After a string of unrealized designs by other architects, a firm expands an architecture school with a sprawling box that connects old and new.
In an exhibition he organized at the New Museum in New York City last year, Rem Koolhaas took the preservation movement to task, arguing that it had become an “empire” all too successful at tying the hands of architects and suffocating daring thinking. Entitled Cronocaos and co-curated by Shohei Shigematsu, his partner at the Office for Metropolitan Architecture (OMA), the exhibition displayed projects from the past 35 years, in which the firm has wrestled with issues of preservation, particularly with its unbuilt addition to the Whitney Museum in New York and its ongoing plan for the State Hermitage Museum in St. Petersburg. If you saw the show (or its earlier incarnation at the Venice Architecture Biennale in 2010), you might expect to find OMA's ideas put into action at Milstein Hall, the firm's addition to Cornell's College of Architecture, Art, and Planning (AAP). But the building lacks the intellectual heat of the exhibition, and turns out to be more polite and less polemical than you would think.
- Metal Panels: Lamcel Metal Panels
- Glass and Aluminum doors: Kawneer
- Raised flooring: Tate Flooring
Asked to add 47,000 square feet to the architecture school—which already sprawled among an iconic 19th-century pile (Sibley Hall), an early-20th-century industrial building (Rand Hall), and the simple Foundry—OMA had to decide what to keep and what to erase. In typical OMA fashion, the firm did the opposite of what other architects had proposed. Instead of razing Rand, the school's ugly duckling, and creating a glowing Modernist cube for design studios in its place, as Steven Holl envisioned in his competition-winning scheme from 2001, OMA kept both old and new. The Berlin-based firm Barkow Leibinger, hired by Cornell in 2002 after the school split ways with Holl, also called for tearing down Rand while slipping in a long, bar-shaped building behind Sibley. That plan didn't go forward, either, and the school's dean at the time, Mohsen Mostafavi, helped bring in Koolhaas in 2006.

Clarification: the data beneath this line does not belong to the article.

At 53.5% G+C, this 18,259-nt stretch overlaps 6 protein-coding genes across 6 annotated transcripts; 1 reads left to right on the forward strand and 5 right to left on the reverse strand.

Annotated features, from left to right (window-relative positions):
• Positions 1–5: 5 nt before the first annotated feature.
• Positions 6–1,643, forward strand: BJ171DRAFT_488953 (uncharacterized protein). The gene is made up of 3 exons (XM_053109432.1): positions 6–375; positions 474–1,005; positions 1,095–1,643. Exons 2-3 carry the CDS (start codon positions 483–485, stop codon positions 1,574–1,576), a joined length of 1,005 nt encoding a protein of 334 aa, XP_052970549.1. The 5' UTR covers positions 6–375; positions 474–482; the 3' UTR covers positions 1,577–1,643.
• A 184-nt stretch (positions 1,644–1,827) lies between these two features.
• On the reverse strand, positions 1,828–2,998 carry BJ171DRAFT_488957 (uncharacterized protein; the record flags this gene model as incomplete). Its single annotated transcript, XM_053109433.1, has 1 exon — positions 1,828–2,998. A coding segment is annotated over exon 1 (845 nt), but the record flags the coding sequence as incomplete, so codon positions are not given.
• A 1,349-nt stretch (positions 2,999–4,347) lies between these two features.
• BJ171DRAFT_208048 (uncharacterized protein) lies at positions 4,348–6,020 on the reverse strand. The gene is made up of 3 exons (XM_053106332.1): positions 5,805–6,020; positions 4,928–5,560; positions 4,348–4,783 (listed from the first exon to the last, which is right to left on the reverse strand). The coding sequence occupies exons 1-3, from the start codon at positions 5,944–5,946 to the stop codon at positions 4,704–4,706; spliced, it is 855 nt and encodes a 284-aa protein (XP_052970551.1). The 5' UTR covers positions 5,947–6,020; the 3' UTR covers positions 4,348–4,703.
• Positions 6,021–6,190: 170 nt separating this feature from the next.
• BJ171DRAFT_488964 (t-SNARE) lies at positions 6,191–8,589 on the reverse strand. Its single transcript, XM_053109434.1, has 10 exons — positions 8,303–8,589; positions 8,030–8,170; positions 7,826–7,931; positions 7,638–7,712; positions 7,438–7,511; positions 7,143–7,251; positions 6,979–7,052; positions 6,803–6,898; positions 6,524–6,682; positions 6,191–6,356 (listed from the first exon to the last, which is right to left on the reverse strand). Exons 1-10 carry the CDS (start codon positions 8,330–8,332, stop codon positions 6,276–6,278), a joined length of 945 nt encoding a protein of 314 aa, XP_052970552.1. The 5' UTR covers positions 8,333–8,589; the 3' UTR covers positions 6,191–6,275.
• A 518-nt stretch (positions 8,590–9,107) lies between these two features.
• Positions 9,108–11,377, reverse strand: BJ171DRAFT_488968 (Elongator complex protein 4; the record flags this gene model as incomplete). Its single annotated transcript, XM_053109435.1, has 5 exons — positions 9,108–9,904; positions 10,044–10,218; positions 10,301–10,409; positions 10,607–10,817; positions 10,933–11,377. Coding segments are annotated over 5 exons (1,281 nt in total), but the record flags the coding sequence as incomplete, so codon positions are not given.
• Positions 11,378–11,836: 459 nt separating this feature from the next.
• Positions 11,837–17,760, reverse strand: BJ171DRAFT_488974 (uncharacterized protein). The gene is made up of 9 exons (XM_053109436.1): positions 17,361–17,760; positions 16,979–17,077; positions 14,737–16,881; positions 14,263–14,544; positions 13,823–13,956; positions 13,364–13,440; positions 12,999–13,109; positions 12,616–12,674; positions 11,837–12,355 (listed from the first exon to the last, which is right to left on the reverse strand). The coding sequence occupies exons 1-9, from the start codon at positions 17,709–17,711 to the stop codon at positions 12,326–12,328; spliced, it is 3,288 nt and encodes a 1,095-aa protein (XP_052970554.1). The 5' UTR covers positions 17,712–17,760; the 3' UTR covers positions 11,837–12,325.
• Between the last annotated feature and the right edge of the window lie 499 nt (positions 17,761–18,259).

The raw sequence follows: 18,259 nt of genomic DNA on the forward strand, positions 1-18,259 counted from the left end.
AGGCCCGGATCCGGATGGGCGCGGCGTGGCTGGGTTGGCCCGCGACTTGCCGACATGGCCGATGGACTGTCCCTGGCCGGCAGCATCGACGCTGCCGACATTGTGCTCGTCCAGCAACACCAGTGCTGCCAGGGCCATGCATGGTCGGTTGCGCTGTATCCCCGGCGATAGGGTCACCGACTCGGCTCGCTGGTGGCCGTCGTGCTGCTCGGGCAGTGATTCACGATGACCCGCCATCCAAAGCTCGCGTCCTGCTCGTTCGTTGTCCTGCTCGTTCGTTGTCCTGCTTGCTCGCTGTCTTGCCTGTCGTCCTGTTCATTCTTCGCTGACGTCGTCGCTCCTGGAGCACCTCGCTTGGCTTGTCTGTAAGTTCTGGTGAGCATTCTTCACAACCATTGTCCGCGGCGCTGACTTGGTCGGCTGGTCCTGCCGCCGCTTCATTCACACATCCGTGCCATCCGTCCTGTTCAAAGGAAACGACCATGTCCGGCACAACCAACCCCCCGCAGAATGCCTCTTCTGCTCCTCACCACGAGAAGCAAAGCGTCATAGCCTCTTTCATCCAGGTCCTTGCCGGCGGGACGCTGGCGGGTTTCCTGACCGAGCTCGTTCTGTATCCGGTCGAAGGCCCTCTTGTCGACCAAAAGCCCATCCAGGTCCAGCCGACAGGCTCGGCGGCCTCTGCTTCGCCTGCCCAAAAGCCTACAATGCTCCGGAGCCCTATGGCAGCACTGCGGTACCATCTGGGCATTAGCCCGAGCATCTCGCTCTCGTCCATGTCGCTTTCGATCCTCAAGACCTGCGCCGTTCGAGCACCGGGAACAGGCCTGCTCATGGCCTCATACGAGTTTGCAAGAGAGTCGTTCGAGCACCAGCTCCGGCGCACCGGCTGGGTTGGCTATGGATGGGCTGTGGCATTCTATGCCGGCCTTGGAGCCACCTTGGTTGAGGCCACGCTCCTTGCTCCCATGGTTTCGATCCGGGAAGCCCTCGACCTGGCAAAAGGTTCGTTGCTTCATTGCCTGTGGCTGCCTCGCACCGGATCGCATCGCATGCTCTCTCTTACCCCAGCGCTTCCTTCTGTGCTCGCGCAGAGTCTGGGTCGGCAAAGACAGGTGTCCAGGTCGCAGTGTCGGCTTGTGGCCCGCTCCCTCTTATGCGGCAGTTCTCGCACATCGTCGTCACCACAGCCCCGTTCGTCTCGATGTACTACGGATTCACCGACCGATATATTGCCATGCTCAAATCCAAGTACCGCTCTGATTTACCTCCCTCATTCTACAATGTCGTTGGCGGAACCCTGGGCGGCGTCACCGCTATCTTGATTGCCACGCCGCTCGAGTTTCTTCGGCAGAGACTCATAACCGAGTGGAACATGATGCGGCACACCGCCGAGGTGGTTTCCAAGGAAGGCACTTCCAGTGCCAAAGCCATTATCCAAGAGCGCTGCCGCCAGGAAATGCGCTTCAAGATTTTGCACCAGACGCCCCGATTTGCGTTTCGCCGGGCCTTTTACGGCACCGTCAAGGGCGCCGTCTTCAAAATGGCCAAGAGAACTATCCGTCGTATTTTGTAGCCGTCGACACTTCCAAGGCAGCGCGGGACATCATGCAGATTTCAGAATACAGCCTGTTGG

Instead of imagining a freestanding structure, OMA saw its addition as a horizontal box connecting Sibley and Rand and reaching out toward (but not quite touching) the Foundry. “Architects have become obsessed with iconic buildings,” states Koolhaas. “But we wanted to create something mysterious.” Although his building mostly hides behind its older siblings, flashing just a modest glass corner to the Arts Quad, the university's historic heart, it is hardly a shy piece of design. An enormous steel-truss structure that stretches 195 feet by 170 feet on its second floor and cantilevers 50 feet over University Avenue to the north, it creates a new gateway to this part of campus and orients the architecture school to views of Fall Creek Gorge. So Koolhaas may talk big about playing quietly, but his building certainly makes itself heard.